Is it time for MOOC 2.0? Those behind World Education University (WEU) think so. The free online university opened its virtual doors worldwide on February 1.
Scott Hines, WEU’s chief operating officer, doesn’t mind the comparison to MOOC providers such as Coursera, which he sees as great trail blazers. But he sees WEU as the next step in the evolutionary process of online learning.
“We really take that concept of a cohort-based MOOC and create what we call an on-demand MOOC, which is a self-paced, supported, independent study model,” he says.
Because WEU implements an independent study model, students can enroll, start, and complete courses at any time. Students can also submit transcripts from other institutions, provided they are notarized and translated into english by a third party institution such as the Association of International Credit Evaluators. The registrar’s office will then review the transcripts on a case-by-case basis. Hines says they are pretty open to accepting credits from other schools, as long as the institutions’ standards align with WEU’s. WEU grants degrees and certificates and is free, which Hines says sets them apart from other players in the world of MOOCs.
Hines and WEU’s other co-founder, Curtis Pickering, are both beneficiaries of free education—Hines from the Air Force Academy and Pickering from an athletic scholarship to Lewis and Clark University (Ore.). After meeting, they combined their mutual appreciation for free education with Pickering’s advertising background to brainstorm a sustainable business model for free education.
“The basic rule of thumb of any Silicon Valley IT company is if you can generate millions of eyeballs on a website, you can monetize that and sustain the website,” says Hines.
Advertising is still in product development, but Hines expects ads to start appearing on the homepage, students’ profile dashboards and during “natural” breaks in studies, much like the interstitial ads before a YouTube video, in the coming months. WEU is also in the process of developing sponsorships, which would name curricula, programs, or potentially whole colleges for sponsors. WEU is currently in negotiations with a national IT company to develop such a sponsorship. From a technology standpoint, WEU can sustain a virtually unlimited number of students, he adds.
Set up like a traditional university, WEU has a university president, a dean and two associate deans for each of its eight colleges, and a team of over 150 course developers who serve as instructors, who Hines describes as “subject matter experts.” The president and deans all have PhDs or JDs, as do the nearly 80 percent of the instructors, although in some cases they have master’s degrees coupled with experience.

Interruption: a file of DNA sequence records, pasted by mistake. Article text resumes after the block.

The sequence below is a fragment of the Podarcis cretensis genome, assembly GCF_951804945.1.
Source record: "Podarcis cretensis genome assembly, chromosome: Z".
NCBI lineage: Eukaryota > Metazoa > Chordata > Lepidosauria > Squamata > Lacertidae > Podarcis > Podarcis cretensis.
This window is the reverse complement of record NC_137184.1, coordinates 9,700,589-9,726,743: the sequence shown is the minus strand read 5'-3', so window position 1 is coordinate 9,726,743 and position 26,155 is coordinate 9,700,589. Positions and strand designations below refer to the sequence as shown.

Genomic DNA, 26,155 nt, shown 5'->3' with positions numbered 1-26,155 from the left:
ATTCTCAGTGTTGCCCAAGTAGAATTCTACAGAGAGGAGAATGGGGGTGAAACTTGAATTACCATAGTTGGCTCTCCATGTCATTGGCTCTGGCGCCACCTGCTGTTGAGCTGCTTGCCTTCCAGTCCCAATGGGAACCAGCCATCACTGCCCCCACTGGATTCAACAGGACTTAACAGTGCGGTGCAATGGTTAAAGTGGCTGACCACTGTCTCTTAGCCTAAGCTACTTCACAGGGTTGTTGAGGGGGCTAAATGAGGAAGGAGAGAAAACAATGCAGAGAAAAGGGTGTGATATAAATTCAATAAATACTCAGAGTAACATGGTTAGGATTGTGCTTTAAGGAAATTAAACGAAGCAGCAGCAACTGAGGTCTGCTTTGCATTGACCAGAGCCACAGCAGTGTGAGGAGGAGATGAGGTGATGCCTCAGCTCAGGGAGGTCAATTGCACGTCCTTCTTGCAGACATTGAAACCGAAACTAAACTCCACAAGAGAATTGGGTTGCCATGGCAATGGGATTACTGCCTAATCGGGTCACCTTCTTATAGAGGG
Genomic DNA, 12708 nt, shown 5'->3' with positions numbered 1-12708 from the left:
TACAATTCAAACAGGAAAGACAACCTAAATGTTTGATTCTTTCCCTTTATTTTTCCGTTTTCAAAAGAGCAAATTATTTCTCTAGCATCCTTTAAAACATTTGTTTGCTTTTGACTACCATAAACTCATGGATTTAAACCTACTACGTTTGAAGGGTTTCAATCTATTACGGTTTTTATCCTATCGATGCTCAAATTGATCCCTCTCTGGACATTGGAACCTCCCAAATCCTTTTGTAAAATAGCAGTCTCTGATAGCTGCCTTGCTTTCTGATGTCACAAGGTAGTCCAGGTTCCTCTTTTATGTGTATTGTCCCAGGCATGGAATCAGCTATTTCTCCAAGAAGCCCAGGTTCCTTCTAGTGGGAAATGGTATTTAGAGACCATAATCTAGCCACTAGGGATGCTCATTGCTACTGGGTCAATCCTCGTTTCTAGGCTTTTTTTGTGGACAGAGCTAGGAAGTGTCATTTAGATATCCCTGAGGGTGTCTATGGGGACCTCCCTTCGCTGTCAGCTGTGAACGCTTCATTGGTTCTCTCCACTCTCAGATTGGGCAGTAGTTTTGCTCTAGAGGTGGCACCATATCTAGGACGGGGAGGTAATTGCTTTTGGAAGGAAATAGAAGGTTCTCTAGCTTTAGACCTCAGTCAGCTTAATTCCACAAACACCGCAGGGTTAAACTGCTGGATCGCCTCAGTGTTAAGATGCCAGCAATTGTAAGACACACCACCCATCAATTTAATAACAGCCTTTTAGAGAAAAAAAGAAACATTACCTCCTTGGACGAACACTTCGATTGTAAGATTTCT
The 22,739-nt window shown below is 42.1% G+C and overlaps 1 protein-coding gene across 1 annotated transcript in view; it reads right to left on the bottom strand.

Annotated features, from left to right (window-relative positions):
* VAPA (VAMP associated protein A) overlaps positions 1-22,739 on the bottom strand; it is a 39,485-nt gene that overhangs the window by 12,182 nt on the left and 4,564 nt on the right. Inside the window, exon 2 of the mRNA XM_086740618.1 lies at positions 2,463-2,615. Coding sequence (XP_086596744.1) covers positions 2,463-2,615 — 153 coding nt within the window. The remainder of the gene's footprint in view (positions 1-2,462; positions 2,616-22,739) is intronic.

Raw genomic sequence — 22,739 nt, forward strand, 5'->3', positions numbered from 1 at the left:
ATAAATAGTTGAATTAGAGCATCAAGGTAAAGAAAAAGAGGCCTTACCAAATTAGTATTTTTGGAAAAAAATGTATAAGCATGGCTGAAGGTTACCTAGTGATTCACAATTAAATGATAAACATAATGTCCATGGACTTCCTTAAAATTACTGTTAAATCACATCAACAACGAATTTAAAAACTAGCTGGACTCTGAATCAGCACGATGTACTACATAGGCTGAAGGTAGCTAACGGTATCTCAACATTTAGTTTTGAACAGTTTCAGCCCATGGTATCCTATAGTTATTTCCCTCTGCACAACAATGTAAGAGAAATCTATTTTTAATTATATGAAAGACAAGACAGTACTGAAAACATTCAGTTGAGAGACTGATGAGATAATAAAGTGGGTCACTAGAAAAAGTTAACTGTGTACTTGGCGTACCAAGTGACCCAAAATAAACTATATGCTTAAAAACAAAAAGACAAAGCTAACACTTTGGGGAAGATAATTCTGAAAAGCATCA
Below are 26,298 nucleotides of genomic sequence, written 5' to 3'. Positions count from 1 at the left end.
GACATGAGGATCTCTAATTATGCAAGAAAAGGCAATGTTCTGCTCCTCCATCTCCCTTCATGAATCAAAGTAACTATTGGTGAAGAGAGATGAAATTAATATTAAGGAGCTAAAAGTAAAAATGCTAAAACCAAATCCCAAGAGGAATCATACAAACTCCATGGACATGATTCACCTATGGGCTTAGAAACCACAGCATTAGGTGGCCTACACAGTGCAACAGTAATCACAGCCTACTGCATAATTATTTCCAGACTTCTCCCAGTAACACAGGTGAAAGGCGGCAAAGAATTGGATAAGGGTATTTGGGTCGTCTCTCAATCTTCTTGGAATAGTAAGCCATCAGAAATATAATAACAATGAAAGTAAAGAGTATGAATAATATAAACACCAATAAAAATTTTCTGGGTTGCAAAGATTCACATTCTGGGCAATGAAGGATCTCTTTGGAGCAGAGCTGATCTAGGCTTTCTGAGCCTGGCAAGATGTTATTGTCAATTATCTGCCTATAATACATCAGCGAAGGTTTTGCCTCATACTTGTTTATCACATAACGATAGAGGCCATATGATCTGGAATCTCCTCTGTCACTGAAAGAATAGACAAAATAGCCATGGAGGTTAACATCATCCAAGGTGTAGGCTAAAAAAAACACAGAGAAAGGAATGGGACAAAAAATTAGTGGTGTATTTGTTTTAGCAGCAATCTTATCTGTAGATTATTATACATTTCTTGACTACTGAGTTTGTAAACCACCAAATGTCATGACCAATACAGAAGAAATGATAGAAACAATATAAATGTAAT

There are 30 degree programs and the course catalog lists over 250 courses. Students can enroll and take a single course, or earn anything from a certificate, which typically requires about 18 credit hours, to a master’s degree, which would be about 50-55 hours.
Hines says California-based WEU is “dotting the I’s and crossing the T’s” in preparation to submit applications for accreditation this spring through the American Council on Education, Distance Education and Training Council and Western Association of Schools and Colleges. Any online course or program has to ensure that the person registered is the person actually completing the assignments. Accreditors are open to video proctoring but wary of “better” technology that Hines hopes to incorporate into WEU’s system, like keystroke identification, which identifies individuals by unique patterns of typing. He stresses that while WEU values accreditation, “not at the expense of limiting our innovations,” and points to the issue of identity verification.
Three weeks after the launch, WEU had attracted 5,500 active students from 50 countries.The majority of students are in their twenties, what Hines considers traditional college age, or late-twenties to mid-thirties, the mid-level professionals, looking for business or science and engineering degrees.
Hines expects WEU’s competency-based systems to make graduates competitive in developed and developing countries, regardless of accreditation. Hines says the courses are built around Bloom’s Taxonomy but emphasize andragogy, as the majority of WEU students are adults. The assessments are mostly multiple choice based, with written essay and portfolio assessments included in arts and humanities courses. WEU students will demonstrate through these assessments that they have mastered a skill or concept, he says, and those records will be available for potential employers to view.
“Ultimately what employers are really interested in is if the student can perform,” says Hines.
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